TL/DR: Are using online resources (such as google, wikipedia, etc..) frowned upon when answering a question

I'm mostly curious what the community's opinion of using google (or preferred search engine) or other online resource (i.e. wikipedia,thesaurus,etc..) to help solve puzzles on this site. I know it is an online puzzle site so it's very likely using online resources is going to be very commonplace. I also know some people might view using said resources as cheating. What is/ should the standard be towards such use?

Some possibilities I have thought of:

  • Using online resources is totally fine, nothing should be done about it
  • Using online resources is totally fine, but the answerer should make it apparent they used such aids
  • Using online resources is mostly fine, but there should be a tag when the asker does not want said resources to be used (similar to no-computers but not exactly the same thing)
  • Using online resources should be avoided, but made apparent when used
  • Using online resources shouldn't be allowed unless the asker tags it with some online resources allowed tag

These possibilities probably are not all-encompassing.

I'm aware regardless of what the consensus is people will use online resources and probably not be apparent about it, but I am curious as to what the community thinks about this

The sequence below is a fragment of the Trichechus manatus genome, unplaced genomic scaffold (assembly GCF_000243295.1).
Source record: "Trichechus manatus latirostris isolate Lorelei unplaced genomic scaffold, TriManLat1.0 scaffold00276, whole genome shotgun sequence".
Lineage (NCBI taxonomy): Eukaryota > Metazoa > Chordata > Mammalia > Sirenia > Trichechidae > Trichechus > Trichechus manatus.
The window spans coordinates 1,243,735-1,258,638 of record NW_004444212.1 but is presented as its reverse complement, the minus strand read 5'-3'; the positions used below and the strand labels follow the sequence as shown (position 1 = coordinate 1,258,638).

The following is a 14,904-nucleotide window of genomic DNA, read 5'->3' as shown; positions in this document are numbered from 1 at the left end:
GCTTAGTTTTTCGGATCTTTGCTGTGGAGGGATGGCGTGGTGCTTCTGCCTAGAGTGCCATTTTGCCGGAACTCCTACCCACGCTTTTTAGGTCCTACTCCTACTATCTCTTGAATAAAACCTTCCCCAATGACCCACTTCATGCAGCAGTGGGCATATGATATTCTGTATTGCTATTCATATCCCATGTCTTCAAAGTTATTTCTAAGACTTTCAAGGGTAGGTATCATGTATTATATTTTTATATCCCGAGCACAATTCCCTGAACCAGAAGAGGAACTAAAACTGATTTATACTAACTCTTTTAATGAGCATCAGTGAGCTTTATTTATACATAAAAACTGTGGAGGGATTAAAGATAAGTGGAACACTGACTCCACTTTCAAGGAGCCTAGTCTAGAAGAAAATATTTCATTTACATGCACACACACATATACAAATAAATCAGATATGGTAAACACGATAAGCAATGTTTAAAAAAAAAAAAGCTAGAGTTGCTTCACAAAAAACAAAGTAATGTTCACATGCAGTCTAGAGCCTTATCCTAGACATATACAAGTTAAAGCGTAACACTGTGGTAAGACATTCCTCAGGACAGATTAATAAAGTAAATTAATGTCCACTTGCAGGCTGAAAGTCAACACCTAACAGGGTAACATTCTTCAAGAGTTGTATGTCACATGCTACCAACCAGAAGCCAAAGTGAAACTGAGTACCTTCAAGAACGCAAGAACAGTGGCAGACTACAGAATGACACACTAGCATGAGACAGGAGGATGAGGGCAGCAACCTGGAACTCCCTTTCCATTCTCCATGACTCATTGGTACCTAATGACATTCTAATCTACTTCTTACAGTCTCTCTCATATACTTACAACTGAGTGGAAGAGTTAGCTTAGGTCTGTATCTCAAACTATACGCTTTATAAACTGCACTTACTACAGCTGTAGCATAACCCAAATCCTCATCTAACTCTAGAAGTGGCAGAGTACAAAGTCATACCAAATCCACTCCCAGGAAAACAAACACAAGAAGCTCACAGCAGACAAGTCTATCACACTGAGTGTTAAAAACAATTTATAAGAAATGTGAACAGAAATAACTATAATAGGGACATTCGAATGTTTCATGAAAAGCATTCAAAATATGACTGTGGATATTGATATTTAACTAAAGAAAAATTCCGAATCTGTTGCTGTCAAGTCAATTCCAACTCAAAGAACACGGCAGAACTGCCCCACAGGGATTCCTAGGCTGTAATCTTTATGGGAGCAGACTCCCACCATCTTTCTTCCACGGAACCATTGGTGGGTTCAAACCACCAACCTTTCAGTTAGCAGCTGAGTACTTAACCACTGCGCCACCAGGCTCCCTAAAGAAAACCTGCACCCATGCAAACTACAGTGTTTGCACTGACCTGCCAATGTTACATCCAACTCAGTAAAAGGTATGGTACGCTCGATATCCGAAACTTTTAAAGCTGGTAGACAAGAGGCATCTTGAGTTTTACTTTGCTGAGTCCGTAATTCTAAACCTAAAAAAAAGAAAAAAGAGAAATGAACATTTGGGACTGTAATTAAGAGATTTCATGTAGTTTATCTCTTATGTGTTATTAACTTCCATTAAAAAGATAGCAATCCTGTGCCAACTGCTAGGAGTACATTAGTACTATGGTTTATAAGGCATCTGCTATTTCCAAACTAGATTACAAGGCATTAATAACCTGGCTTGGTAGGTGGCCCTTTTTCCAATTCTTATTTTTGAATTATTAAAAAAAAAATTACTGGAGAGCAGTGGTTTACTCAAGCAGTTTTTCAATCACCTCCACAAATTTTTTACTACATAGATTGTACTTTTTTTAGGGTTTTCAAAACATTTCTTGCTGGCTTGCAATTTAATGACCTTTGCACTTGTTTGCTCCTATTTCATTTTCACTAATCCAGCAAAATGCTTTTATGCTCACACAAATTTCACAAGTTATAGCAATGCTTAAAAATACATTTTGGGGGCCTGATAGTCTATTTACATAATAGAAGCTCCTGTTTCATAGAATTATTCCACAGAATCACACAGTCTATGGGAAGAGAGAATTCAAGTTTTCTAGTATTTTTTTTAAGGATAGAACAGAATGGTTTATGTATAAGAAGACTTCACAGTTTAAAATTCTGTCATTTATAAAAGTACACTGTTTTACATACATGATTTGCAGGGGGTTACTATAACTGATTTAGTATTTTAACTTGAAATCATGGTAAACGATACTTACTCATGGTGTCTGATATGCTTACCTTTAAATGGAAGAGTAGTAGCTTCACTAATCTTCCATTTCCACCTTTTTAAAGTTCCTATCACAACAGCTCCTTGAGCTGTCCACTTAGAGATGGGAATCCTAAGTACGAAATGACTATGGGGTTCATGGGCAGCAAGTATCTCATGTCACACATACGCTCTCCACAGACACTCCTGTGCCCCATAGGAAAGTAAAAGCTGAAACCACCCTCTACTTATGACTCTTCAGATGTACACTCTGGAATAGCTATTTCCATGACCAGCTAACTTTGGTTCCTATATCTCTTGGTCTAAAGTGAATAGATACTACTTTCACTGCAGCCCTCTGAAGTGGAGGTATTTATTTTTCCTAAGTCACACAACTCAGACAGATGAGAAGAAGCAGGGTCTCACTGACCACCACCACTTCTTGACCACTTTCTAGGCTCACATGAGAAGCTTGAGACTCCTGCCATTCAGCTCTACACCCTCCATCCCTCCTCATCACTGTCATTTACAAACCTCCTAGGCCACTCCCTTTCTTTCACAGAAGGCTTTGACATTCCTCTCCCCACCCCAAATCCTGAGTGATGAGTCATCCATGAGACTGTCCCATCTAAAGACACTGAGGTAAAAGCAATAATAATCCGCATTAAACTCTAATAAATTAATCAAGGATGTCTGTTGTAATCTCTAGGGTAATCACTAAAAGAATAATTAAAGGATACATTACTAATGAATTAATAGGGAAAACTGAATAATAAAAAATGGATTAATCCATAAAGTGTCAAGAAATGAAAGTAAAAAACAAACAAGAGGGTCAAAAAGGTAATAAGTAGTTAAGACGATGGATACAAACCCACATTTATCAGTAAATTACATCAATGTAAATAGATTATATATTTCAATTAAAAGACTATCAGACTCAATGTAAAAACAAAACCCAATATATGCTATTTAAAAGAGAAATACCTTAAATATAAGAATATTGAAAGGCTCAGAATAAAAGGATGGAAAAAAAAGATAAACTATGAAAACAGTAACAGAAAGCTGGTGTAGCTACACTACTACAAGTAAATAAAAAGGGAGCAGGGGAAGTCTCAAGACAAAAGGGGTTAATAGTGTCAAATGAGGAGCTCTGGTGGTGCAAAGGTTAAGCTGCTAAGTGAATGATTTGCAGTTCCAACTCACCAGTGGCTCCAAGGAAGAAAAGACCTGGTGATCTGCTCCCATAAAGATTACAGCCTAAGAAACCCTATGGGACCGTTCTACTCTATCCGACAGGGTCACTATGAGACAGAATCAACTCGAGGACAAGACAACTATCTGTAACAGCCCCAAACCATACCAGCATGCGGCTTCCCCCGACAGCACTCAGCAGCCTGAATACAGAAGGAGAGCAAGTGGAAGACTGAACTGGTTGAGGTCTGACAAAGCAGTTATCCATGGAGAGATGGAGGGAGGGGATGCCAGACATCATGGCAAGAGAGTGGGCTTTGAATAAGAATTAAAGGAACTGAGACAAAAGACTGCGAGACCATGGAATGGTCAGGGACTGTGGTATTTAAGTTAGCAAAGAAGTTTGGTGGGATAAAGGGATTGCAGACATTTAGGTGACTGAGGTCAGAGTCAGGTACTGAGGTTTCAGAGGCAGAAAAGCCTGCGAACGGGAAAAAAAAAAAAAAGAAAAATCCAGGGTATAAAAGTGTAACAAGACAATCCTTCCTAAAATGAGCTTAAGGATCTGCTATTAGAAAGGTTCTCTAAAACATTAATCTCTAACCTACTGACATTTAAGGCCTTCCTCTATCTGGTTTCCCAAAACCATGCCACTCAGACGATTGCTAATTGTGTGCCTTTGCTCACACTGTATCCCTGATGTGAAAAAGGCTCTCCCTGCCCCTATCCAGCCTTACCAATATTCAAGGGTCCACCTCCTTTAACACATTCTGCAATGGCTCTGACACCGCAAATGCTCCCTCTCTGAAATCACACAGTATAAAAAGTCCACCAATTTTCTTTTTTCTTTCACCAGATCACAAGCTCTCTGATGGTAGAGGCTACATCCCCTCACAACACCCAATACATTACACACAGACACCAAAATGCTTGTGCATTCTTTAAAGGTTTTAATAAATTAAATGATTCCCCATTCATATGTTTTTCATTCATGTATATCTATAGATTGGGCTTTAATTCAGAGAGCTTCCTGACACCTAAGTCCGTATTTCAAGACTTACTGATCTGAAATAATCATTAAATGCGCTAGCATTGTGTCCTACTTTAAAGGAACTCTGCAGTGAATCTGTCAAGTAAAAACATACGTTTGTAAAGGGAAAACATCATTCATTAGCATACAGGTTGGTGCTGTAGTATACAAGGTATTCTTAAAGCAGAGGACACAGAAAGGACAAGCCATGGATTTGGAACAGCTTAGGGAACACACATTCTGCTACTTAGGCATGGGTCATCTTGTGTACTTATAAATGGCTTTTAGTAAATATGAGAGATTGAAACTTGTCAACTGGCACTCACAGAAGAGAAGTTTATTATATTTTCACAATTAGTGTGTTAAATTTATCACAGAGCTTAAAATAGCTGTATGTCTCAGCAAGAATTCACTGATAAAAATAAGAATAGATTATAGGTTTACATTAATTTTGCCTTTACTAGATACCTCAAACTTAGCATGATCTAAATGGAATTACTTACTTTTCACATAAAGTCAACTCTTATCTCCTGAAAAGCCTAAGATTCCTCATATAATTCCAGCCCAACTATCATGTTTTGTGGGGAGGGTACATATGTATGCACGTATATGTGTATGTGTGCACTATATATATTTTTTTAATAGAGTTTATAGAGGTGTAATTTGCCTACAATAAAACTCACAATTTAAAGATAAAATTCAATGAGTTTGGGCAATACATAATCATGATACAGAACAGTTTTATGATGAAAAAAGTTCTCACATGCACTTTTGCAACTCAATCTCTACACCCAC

5 Answers 5


Unfortunately, there's no real way to enforce any kind of ban on online research. Nor, really, is there any way to know if an answerer has used Google (or Wikipedia, or DuckDuckGo (if the answerer is Richard Stallman)), so ultimately any kind of expectation along these lines is kind of futile.

The way I see it, the question poster has two options:

  1. Understand that online research is an inevitability—you can certainly ask, tell, exhort users against online research, but this is ultimately only ever on the honor system.
  2. You can make an effort to make your clues ungooglable, through obfuscation or similar. This, of course, might not work for all types of puzzles.

The second option is probably better for avoiding the problem of abuse of research capability, but "overdoing it", so to speak, could result in a puzzle that's been obfuscated out of solvability. It can be a thin line to walk, but... creating good puzzles always is.

  • $\begingroup$ Those are very good points. To be a little hypothetical, say every user would follow the ban if we were to actually ban online research, do you think this would be a good idea in the first place, or would it detract from the site overall? $\endgroup$ May 4, 2016 at 15:03
  • 3
    $\begingroup$ Well, assuming we could somehow enforce a rule like that... I personally would probably attempt fewer puzzles. Even if I'm not googling (say) words from the puzzle to find the answer, I might want to google a detail (especially given the fact that some users won't accept a correct answer unless all or almost all of the individual clues have been solved). Not being able to do this effectively relegates puzzle solving entirely to recall. Which... ends up being more about what a person can do with only their own memory than actual cleverness. $\endgroup$ May 4, 2016 at 15:08